I’m really excited about today’s post. Why? It’s another one of those things I’ve been making for years and I’m just getting around to sharing it with you. I always feel a mixture of thrill and guilt when I share these perennial favourites. Thrill because I’m giving you something we love so much and guilt because it took me so darned long to finally give you the recipe.
And then there’s the fact that this is hardly a recipe at all so much as it is an idea. A formula. A how-to, if you will. It seems like these are always the last things I think to put here because, well, they’re so simple it’s almost embarrassing. Every now and then I pull up short and have to remind myself that it is just those kinds of things that I should be sharing! Good grief! Get with the program, self!
Without further ado, I present to you Lazy Sushi Bowls (also known as Scattered Sushi). This is a riff on the honest-to-goodness, real-deal Chirashizushi (scattered sushi) that is served in various regions of Japan. Chirashizushi is loose sushi rice (cooked rice tossed with seasoned rice vinegar) in a bowl topped with seafood and garnishes. It’s a riff because most of the time, the real thing is served with sashimi (raw fish or seafood) and frankly, I’m way-hay-hay too far from any ocean to feel good about serving any kind of seafood I can buy around here raw. Beyond that, though, is the wacky toppings I prefer on my Lazy Sushi. My method is a very culinarily mixed metaphor. On top of the seasoned sushi rice, I pile Asian Marinated Cucumber Salad (or cubed English cucumbers), Asian Style Pickled Carrots, flaked (canned) Albacore tuna, cubed or sliced ripe avocado, cooked shrimp, sliced green onions, tiny cubes of cream cheese (thanks a million times over to Rebecca’s sister, Jennifer, of Ezra Pound Cake for the brilliant homage to a Philadelphia roll for this idea!), torn seasoned nori (or Furikake), pickled ginger (when we have it), soy sauce, wasabi paste, and toasted sesame seeds. Does this mean you need all of that on hand to make this dish? The answer to that is a most emphatic no! We make these with as many or as few of the ingredients as we have or want.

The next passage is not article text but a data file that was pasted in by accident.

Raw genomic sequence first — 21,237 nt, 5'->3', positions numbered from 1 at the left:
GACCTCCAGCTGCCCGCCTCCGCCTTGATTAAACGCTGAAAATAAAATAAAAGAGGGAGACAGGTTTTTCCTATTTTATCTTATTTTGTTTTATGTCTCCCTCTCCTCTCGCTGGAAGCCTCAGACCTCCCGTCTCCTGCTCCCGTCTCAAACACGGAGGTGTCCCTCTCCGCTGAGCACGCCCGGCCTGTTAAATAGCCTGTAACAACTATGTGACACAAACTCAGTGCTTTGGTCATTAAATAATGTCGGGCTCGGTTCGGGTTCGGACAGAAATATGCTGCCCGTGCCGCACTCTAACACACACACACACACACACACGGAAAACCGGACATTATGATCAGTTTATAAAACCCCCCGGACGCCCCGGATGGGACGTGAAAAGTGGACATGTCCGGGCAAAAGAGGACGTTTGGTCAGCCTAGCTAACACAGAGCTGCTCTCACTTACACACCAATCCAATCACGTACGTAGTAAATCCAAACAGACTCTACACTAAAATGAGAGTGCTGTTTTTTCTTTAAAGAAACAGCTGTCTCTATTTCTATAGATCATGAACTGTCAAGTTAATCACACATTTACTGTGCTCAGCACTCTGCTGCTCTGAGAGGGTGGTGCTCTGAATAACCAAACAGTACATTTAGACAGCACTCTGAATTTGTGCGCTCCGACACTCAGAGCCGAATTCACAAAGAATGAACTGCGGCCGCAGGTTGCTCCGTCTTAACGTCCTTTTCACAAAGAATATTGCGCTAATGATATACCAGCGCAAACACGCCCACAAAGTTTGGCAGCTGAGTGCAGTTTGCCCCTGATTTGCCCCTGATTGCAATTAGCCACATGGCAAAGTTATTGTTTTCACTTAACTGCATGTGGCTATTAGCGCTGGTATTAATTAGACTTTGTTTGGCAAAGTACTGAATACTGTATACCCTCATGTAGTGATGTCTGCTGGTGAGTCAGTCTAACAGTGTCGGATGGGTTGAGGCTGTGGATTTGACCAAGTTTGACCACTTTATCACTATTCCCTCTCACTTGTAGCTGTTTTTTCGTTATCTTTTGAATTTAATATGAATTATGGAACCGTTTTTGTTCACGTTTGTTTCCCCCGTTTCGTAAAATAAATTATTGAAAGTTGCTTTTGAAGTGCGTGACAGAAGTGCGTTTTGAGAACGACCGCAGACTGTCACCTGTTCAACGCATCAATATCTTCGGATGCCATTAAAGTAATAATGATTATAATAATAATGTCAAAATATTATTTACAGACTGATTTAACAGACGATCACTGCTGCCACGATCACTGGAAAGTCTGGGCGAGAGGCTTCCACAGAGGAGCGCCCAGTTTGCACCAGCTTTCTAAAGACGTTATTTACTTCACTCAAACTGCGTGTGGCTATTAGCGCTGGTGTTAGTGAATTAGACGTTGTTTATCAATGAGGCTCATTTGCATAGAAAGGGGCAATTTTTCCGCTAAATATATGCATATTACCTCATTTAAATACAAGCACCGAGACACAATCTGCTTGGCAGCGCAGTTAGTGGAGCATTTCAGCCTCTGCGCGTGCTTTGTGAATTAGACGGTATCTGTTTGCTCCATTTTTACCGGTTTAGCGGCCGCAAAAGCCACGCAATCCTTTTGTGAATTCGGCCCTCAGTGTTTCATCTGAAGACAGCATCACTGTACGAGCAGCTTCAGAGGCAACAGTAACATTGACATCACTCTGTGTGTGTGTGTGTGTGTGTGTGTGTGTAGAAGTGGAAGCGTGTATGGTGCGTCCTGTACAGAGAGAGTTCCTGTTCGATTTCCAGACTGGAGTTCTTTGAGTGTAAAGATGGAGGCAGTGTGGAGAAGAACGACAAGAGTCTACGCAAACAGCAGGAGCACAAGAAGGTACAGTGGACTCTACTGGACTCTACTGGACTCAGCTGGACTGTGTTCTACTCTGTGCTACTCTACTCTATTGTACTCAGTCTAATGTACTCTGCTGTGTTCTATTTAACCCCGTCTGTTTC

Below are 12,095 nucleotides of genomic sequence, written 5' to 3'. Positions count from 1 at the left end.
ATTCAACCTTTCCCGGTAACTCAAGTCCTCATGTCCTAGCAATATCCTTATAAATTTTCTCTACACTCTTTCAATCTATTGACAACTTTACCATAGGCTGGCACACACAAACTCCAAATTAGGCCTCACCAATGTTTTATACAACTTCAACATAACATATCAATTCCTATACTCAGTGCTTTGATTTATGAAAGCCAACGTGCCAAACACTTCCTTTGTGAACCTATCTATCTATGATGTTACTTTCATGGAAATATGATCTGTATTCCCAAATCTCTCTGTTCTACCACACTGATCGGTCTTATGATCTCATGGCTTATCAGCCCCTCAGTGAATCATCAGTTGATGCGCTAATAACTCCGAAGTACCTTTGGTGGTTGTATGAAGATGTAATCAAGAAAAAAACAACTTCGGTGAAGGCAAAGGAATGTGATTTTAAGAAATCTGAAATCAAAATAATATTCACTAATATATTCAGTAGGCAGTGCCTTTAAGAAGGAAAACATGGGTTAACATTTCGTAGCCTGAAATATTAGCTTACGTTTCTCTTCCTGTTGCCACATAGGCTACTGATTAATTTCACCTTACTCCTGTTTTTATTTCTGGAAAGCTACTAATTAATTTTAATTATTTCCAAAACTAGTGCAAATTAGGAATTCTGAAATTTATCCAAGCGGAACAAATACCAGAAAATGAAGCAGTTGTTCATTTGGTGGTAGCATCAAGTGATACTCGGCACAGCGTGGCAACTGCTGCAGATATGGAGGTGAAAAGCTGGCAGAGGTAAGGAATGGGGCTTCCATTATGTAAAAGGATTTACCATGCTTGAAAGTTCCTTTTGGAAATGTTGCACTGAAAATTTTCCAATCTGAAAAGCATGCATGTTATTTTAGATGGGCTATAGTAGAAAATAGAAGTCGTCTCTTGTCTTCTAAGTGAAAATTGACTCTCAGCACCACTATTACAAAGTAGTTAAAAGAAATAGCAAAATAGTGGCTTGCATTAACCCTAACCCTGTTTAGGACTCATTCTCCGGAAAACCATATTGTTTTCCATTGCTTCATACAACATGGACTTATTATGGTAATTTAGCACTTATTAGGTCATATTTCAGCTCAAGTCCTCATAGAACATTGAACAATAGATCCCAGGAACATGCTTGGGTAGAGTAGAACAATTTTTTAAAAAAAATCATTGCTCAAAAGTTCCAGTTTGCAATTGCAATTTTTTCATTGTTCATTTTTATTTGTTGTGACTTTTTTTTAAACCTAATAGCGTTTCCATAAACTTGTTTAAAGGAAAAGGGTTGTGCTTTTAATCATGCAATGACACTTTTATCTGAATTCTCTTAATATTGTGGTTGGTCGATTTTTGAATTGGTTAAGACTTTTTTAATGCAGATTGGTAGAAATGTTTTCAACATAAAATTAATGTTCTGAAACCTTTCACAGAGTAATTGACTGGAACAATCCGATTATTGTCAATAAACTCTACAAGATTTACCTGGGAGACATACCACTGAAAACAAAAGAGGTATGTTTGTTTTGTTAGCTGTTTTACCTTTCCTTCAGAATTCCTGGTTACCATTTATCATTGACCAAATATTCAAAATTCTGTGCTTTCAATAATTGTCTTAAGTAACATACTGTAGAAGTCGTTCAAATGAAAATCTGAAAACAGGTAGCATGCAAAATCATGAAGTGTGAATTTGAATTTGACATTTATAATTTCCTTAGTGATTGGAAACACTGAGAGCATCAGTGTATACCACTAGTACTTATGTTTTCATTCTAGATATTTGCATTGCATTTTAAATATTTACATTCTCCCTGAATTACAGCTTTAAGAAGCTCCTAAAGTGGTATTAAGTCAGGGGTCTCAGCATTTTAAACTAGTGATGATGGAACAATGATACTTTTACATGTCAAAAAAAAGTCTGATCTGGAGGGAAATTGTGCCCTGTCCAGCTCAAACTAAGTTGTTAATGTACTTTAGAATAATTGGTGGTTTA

I mix up a big batch of the Sushi Dressing (and really, it only takes seconds), store it in the refrigerator and then have it on hand for whenever we get the craving for Lazy Sushi (which is a pretty common occurrence.) So maybe I’m stretching the Make Ahead Monday theme a bit, but I’ve waited so long to share this, I couldn’t wait any longer!
Why do I call it Lazy Sushi when there are so many components? Let me break it down. The rice is cooked, tossed with the dressing and set aside to cool to room temperature while you prepare the other ingredients. If you have some leftover Asian Marinated Cucumber Salad, your cucumber portion is ready and waiting. If not? Roughly chop or cube an English cucumber (seedless cucumber). Their skin is tender, so no need to peel ’em. How simple is that? Thaw some fully cooked shrimp and remove the tails. If you have Asian Style Pickled Carrots on the shelf, you need only pop open a jar. If not? Shred a carrot on a box grater or use a vegetable peeler to get thin strips. Open and drain a can of Albacore tuna. Halve, pit and slice an avocado. Tear a sheet of nori or pop open your furikake. Wash and slice a couple green onions. Fish your bottle of soy sauce and your tube of wasabi from the back of the refrigerator. Cut some little cubes from a brick of cream cheese. Give everyone a bowl and you are off the hook. Proverbially and colloquially. Stand back and let everyone assemble their own dinner.
Are you ready for the bonuses? Because there’s more. This is good for you! (Especially if you use brown rice.) This makes a killer brown-bag or picnic lunch. Finally, the biggest bonus is that The Evil Genius and I can have bowls piled teeteringly high with every single ingredient our gluttonous little hearts desire while the no veg contingent is content with a bowl of rice topped with a couple shrimp and soy sauce. It’s almost endlessly customizable and as all you parents (or spouses) out there know, the ability to make a dish that everyone can love is worth more than its weight in gold. This is another Unicorn Dish in our household.